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Jason Lee Nieman v. Versuslaw

August 2, 2012

JASON LEE NIEMAN, PLAINTIFF,
v.
VERSUSLAW, INC., JOSEPH W. ACTON, YAHOO!, INC., GOOGLE INC., AND MICROSOFT, CORP., DEFENDANTS.



The opinion of the court was delivered by: Sue E. Myerscough, U.S. District Judge:

E-FILED

Friday, 03 August, 2012 04:13:34 PM Clerk, U.S. District Court, ILCD

OPINION

This matter is before the Court on the Report and Recommendation (d/e 39) entered by Magistrate Judge David G. Bernthal on June 13, 2012. Plaintiff filed "Plaintiff's Objections to the Magistrate's Report and Recommendation (In Favor of Dismissal of All Causes In This Action)" (Objections) (d/e 40) on June 14, 2012. See 28 U.S.C. § 636(b)(1); Fed.R.Civ.P. 72(b).

The Report and Recommendation recommends granting Defendants' various motions to dismiss (see d/e 16, d/e 18, d/e 22, and d/e 27) and dismissing Plaintiff's Second Amended Complaint in its entirety with respect to all Defendants. This Court reviews de novo any part of the Report and Recommendation that has been properly objected to. 28 U.S.C. § 636(b)(1)(C). For the reasons set forth below, the Court overrules Plaintiff's Objections and adopts Judge Bernthal's Report and Recommendation.

BACKGROUND

A. Plaintiff's Second Amended Complaint The operative complaint in this matter is Plaintiff's Second Amended Complaint at Law (Second Amended Complaint). The Second Amended Complaint brings claims against the following Defendants: Microsoft Corp. (Microsoft); Versuslaw, Inc. (Versuslaw); Yahoo!, Inc. (Yahoo); Google, Inc. (Google); and Joseph W. Acton (Acton). In the Second Amended Complaint Plaintiff brings suit for an alleged violation of 42 U.S.C. § 1981, in addition to several other federal and state law claims. The claims arise from the following facts that Plaintiff has alleged in his Second Amended Complaint.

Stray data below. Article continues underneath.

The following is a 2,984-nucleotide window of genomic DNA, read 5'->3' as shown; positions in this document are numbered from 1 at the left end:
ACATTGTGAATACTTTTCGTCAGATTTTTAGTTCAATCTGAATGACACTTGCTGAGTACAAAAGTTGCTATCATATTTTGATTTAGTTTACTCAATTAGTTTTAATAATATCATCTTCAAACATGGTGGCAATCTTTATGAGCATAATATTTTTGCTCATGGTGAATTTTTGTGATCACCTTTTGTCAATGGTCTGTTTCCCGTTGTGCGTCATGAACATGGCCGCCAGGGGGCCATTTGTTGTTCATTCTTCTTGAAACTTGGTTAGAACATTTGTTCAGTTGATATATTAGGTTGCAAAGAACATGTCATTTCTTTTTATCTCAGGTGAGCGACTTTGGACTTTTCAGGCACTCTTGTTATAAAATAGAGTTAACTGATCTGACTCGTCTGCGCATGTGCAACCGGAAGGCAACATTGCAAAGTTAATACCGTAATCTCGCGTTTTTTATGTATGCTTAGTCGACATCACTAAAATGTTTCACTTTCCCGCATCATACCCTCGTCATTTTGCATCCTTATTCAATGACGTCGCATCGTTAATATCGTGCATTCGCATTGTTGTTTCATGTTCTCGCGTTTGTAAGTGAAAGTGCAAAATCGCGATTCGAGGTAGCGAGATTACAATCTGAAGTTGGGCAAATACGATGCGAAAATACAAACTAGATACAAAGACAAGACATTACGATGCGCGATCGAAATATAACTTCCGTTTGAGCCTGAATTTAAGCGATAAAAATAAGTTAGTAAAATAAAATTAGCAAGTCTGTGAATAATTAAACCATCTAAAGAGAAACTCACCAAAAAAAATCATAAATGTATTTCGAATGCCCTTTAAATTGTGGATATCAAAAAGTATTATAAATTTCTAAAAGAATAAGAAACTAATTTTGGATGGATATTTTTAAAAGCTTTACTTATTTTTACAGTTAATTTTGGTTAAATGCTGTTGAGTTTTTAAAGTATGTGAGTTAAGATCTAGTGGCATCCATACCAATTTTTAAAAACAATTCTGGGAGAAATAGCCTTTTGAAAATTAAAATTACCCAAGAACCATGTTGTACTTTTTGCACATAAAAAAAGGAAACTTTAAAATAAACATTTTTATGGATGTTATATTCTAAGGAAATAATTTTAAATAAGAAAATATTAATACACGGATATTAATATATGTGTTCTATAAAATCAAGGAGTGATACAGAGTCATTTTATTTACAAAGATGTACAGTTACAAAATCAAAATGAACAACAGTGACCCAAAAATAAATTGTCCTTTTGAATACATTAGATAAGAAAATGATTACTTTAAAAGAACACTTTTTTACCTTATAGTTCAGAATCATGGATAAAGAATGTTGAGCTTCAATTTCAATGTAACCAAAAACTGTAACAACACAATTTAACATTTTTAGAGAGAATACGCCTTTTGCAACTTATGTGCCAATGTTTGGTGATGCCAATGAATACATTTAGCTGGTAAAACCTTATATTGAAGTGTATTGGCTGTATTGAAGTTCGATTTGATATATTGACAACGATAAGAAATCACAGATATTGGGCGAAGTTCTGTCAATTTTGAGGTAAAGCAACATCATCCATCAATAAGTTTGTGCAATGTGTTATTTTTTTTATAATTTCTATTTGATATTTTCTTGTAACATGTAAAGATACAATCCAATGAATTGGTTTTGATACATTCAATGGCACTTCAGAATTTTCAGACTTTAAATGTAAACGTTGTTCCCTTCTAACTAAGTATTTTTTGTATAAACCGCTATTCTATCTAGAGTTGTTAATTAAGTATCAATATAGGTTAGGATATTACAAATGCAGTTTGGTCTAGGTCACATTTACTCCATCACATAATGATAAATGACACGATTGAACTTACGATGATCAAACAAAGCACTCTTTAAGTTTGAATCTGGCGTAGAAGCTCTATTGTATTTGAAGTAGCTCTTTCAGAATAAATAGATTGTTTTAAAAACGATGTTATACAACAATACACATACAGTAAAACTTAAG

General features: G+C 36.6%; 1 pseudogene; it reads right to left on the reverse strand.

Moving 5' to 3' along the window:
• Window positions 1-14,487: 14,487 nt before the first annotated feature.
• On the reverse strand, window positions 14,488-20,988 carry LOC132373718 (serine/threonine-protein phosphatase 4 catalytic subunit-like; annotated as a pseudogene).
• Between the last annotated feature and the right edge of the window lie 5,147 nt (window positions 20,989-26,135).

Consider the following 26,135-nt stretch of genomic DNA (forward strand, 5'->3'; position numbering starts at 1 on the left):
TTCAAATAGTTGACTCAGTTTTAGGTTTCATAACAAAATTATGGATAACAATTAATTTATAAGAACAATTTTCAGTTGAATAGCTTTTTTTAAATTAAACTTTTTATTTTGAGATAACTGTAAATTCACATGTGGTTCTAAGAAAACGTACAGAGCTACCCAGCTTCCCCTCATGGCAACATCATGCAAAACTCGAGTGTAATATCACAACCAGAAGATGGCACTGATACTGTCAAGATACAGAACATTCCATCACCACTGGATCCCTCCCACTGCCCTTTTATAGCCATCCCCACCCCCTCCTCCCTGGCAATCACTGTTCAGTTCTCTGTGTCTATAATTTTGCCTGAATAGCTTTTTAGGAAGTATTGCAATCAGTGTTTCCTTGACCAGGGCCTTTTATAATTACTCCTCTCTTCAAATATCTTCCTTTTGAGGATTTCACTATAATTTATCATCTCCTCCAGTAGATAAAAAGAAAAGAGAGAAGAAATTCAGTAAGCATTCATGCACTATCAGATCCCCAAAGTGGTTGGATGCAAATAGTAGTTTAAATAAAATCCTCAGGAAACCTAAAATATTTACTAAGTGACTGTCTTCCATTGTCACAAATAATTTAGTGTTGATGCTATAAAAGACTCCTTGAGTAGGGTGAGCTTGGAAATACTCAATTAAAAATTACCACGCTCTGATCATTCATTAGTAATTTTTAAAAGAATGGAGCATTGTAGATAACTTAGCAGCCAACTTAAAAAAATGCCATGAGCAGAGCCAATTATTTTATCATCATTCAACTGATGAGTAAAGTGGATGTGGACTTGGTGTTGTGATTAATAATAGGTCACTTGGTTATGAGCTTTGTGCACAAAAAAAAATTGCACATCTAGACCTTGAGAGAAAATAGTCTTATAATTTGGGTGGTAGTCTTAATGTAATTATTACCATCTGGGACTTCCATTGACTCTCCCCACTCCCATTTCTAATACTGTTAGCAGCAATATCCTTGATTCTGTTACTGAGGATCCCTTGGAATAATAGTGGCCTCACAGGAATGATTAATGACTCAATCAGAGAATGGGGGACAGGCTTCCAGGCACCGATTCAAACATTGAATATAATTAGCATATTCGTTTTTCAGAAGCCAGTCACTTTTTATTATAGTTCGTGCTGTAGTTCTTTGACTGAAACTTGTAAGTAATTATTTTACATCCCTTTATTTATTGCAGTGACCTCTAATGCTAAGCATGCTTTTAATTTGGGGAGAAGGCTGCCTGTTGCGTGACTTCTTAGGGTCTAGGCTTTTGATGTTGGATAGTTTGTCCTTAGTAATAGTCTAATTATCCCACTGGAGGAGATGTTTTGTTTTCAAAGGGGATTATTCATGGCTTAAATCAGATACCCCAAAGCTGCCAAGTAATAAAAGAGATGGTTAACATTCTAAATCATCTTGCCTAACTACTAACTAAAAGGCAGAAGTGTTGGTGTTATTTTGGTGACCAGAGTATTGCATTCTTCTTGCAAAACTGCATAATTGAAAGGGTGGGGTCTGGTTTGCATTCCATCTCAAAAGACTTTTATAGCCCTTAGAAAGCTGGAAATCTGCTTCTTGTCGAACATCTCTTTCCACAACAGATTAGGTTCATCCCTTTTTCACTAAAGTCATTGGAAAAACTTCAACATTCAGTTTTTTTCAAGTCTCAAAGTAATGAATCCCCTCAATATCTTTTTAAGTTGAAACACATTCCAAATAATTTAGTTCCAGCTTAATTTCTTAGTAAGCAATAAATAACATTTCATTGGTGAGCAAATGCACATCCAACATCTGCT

Plaintiff is an insurance claims industry professional with over 20 years of experience. Between November 2009 and March 2011, Plaintiff was involved in litigation against his former employer, Nationwide Mutual Insurance Company (Nationwide) and several related defendants.

In approximately January 2009, Plaintiff discovered that certain Internet websites were linking copies of information related to the litigation to Plaintiff's name, such that a simple Internet browser search for his name would provide immediate results that referenced one or more of the filings or rulings in the active litigation. According to Plaintiff, rather than linking his name to significant rulings, such as appellate decisions or even trial court summary judgment rulings, the links included attachments to rulings on matters as common as a stipulated motion to quash a subpoena. Plaintiff has alleged that these references were occurring by way of paid legal search websites such as Lexis/Nexis.com, Justia.com, Leagle.com, and Versuslaw.com (and/or its related site, Findacase.com). These entities secure the case information and related documents by way of sites such as PACER and then "mirror" them onto the Internet by way of their sites and servers.

Between January 2009 and the date of filing this action, Plaintiff applied for one or more positions of employment. Plaintiff believes that the potential employers have performed Internet browser searches by way of Google.com, Yahoo.com, or Bing.com, and found documents related to litigation against his former employer Nationwide. Plaintiff also believes that the potential employers have used this information to disqualify him from candidacy for the applied position or have shared this information with others who have done so. In other words, Plaintiff alleges he "has been effectively 'blacklisted' as to employment opportunities due to the ease at which these references appear pursuant to a simple name search, and due to the unlawful acts of third parties who then use such information to unlawfully disqualify" his candidacy.